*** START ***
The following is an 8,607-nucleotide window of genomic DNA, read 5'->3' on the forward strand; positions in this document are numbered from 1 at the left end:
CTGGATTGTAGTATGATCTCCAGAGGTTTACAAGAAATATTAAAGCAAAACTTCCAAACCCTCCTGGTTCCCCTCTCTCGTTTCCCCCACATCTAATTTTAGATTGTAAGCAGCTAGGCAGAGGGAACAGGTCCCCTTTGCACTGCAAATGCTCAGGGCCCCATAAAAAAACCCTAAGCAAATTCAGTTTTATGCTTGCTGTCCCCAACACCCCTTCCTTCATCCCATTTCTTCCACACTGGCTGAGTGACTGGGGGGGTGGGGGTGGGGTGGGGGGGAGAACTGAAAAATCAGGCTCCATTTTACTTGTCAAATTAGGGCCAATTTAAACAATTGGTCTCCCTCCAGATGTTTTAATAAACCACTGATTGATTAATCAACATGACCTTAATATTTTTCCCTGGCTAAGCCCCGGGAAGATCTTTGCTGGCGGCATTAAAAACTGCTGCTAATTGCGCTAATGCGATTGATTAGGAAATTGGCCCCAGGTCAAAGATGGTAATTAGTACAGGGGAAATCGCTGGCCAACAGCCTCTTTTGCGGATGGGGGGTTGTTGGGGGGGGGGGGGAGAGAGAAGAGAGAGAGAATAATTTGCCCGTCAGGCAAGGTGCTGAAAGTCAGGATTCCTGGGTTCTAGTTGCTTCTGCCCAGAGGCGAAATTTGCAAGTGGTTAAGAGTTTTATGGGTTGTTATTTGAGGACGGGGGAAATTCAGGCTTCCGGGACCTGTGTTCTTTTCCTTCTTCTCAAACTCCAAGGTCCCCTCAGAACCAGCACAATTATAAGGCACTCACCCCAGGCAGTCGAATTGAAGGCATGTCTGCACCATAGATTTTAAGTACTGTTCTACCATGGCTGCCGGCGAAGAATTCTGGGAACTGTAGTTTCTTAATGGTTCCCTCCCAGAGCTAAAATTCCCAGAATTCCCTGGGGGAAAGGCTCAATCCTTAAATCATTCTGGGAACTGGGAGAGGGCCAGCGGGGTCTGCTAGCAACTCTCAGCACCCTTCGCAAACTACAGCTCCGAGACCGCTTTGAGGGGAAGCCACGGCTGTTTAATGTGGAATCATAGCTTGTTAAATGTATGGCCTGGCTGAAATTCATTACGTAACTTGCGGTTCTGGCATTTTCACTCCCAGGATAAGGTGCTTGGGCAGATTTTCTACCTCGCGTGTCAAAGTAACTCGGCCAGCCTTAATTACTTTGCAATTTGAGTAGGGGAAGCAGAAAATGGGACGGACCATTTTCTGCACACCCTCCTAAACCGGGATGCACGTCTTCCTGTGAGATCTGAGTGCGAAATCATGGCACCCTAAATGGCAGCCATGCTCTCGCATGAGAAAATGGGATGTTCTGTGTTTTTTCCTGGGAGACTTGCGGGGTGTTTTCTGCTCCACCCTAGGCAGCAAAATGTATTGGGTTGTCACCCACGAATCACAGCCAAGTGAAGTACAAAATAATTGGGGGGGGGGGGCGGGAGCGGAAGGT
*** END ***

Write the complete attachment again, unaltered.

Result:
The following is an 8,607-nucleotide window of genomic DNA, read 5'->3' on the forward strand; positions in this document are numbered from 1 at the left end:
CTGGATTGTAGTATGATCTCCAGAGGTTTACAAGAAATATTAAAGCAAAACTTCCAAACCCTCCTGGTTCCCCTCTCTCGTTTCCCCCACATCTAATTTTAGATTGTAAGCAGCTAGGCAGAGGGAACAGGTCCCCTTTGCACTGCAAATGCTCAGGGCCCCATAAAAAAACCCTAAGCAAATTCAGTTTTATGCTTGCTGTCCCCAACACCCCTTCCTTCATCCCATTTCTTCCACACTGGCTGAGTGACTGGGGGGGTGGGGGTGGGGTGGGGGGGAGAACTGAAAAATCAGGCTCCATTTTACTTGTCAAATTAGGGCCAATTTAAACAATTGGTCTCCCTCCAGATGTTTTAATAAACCACTGATTGATTAATCAACATGACCTTAATATTTTTCCCTGGCTAAGCCCCGGGAAGATCTTTGCTGGCGGCATTAAAAACTGCTGCTAATTGCGCTAATGCGATTGATTAGGAAATTGGCCCCAGGTCAAAGATGGTAATTAGTACAGGGGAAATCGCTGGCCAACAGCCTCTTTTGCGGATGGGGGGTTGTTGGGGGGGGGGGGGAGAGAGAAGAGAGAGAGAATAATTTGCCCGTCAGGCAAGGTGCTGAAAGTCAGGATTCCTGGGTTCTAGTTGCTTCTGCCCAGAGGCGAAATTTGCAAGTGGTTAAGAGTTTTATGGGTTGTTATTTGAGGACGGGGGAAATTCAGGCTTCCGGGACCTGTGTTCTTTTCCTTCTTCTCAAACTCCAAGGTCCCCTCAGAACCAGCACAATTATAAGGCACTCACCCCAGGCAGTCGAATTGAAGGCATGTCTGCACCATAGATTTTAAGTACTGTTCTACCATGGCTGCCGGCGAAGAATTCTGGGAACTGTAGTTTCTTAATGGTTCCCTCCCAGAGCTAAAATTCCCAGAATTCCCTGGGGGAAAGGCTCAATCCTTAAATCATTCTGGGAACTGGGAGAGGGCCAGCGGGGTCTGCTAGCAACTCTCAGCACCCTTCGCAAACTACAGCTCCGAGACCGCTTTGAGGGGAAGCCACGGCTGTTTAATGTGGAATCATAGCTTGTTAAATGTATGGCCTGGCTGAAATTCATTACGTAACTTGCGGTTCTGGCATTTTCACTCCCAGGATAAGGTGCTTGGGCAGATTTTCTACCTCGCGTGTCAAAGTAACTCGGCCAGCCTTAATTACTTTGCAATTTGAGTAGGGGAAGCAGAAAATGGGACGGACCATTTTCTGCACACCCTCCTAAACCGGGATGCACGTCTTCCTGTGAGATCTGAGTGCGAAATCATGGCACCCTAAATGGCAGCCATGCTCTCGCATGAGAAAATGGGATGTTCTGTGTTTTTTCCTGGGAGACTTGCGGGGTGTTTTCTGCTCCACCCTAGGCAGCAAAATGTATTGGGTTGTCACCCACGAATCACAGCCAAGTGAAGTACAAAATAATTGGGGGGGGGGGGCGGGAGCGGAAGGT